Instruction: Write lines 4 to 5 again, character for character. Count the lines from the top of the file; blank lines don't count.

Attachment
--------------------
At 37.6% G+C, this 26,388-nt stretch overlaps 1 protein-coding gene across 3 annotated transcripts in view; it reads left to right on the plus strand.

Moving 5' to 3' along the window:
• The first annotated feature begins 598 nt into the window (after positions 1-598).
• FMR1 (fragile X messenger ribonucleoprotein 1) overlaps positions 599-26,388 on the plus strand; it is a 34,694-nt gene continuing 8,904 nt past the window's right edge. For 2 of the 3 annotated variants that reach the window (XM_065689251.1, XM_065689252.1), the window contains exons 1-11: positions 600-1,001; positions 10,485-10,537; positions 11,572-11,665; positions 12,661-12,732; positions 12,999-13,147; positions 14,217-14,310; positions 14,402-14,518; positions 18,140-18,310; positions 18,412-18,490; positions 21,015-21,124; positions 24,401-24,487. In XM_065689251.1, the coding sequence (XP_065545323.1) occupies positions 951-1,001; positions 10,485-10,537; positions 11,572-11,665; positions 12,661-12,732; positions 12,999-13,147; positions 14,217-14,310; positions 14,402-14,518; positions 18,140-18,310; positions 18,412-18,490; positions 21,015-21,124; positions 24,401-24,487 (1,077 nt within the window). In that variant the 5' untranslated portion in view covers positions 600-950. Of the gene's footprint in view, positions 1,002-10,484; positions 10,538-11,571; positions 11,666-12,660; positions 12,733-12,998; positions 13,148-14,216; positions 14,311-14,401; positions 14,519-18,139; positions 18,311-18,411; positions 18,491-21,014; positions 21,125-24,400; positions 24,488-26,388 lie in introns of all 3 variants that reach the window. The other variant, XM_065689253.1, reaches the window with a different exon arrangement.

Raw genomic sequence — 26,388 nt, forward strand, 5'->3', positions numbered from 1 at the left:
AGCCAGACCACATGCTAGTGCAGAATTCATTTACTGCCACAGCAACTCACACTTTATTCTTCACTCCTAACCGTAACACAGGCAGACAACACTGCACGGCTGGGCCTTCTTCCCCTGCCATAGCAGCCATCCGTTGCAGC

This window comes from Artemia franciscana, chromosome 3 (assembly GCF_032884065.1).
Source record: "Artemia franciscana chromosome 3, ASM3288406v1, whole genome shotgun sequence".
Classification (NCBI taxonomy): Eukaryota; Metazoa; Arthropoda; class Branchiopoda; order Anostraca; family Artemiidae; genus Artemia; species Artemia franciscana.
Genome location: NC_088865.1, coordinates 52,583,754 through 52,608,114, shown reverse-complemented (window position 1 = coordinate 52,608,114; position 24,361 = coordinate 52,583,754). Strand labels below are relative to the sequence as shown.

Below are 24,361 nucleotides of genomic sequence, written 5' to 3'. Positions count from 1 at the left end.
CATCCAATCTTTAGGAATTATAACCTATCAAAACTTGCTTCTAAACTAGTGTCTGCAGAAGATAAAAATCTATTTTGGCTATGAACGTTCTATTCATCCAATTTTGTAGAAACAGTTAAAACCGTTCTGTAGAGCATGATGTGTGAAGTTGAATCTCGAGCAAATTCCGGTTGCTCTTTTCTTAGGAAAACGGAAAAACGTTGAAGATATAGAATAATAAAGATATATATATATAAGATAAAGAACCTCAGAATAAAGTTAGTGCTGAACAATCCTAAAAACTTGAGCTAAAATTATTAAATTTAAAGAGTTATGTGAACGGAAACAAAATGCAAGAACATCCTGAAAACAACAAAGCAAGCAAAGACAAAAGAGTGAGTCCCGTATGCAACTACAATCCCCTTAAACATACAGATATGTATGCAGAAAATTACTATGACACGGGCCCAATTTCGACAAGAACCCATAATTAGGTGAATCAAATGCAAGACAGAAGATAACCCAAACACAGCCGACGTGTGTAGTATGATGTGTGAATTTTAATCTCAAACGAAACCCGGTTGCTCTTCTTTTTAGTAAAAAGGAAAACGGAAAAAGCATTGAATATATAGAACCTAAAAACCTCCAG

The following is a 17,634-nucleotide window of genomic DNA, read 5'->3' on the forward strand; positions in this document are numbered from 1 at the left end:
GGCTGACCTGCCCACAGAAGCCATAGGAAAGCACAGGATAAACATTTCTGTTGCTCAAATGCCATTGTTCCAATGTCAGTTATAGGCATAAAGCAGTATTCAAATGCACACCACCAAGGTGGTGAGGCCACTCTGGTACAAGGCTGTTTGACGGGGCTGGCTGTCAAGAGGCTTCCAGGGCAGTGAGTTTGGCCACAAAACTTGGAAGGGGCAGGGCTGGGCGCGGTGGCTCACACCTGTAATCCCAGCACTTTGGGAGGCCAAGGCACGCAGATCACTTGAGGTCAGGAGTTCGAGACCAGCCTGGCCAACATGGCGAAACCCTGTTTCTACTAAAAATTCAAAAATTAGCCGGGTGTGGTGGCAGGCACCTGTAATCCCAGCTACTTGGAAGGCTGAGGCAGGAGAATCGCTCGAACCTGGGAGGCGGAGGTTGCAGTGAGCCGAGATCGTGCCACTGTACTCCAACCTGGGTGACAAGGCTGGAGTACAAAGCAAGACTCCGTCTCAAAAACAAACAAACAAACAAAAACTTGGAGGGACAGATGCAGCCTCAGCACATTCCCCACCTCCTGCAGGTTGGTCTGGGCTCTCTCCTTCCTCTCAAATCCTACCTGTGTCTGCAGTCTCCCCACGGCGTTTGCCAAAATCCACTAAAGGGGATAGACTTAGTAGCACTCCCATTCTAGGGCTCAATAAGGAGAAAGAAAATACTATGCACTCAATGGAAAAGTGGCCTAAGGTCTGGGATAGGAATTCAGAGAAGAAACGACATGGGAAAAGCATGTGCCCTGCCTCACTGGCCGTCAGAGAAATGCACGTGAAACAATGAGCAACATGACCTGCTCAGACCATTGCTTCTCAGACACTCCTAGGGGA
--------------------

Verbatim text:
• FMR1 (fragile X messenger ribonucleoprotein 1) overlaps positions 599-26,388 on the plus strand; it is a 34,694-nt gene continuing 8,904 nt past the window's right edge. For 2 of the 3 annotated variants that reach the window (XM_065689251.1, XM_065689252.1), the window contains exons 1-11: positions 600-1,001; positions 10,485-10,537; positions 11,572-11,665; positions 12,661-12,732; positions 12,999-13,147; positions 14,217-14,310; positions 14,402-14,518; positions 18,140-18,310; positions 18,412-18,490; positions 21,015-21,124; positions 24,401-24,487. In XM_065689251.1, the coding sequence (XP_065545323.1) occupies positions 951-1,001; positions 10,485-10,537; positions 11,572-11,665; positions 12,661-12,732; positions 12,999-13,147; positions 14,217-14,310; positions 14,402-14,518; positions 18,140-18,310; positions 18,412-18,490; positions 21,015-21,124; positions 24,401-24,487 (1,077 nt within the window). In that variant the 5' untranslated portion in view covers positions 600-950. Of the gene's footprint in view, positions 1,002-10,484; positions 10,538-11,571; positions 11,666-12,660; positions 12,733-12,998; positions 13,148-14,216; positions 14,311-14,401; positions 14,519-18,139; positions 18,311-18,411; positions 18,491-21,014; positions 21,125-24,400; positions 24,488-26,388 lie in introns of all 3 variants that reach the window. The other variant, XM_065689253.1, reaches the window with a different exon arrangement.

Raw genomic sequence — 26,388 nt, forward strand, 5'->3', positions numbered from 1 at the left: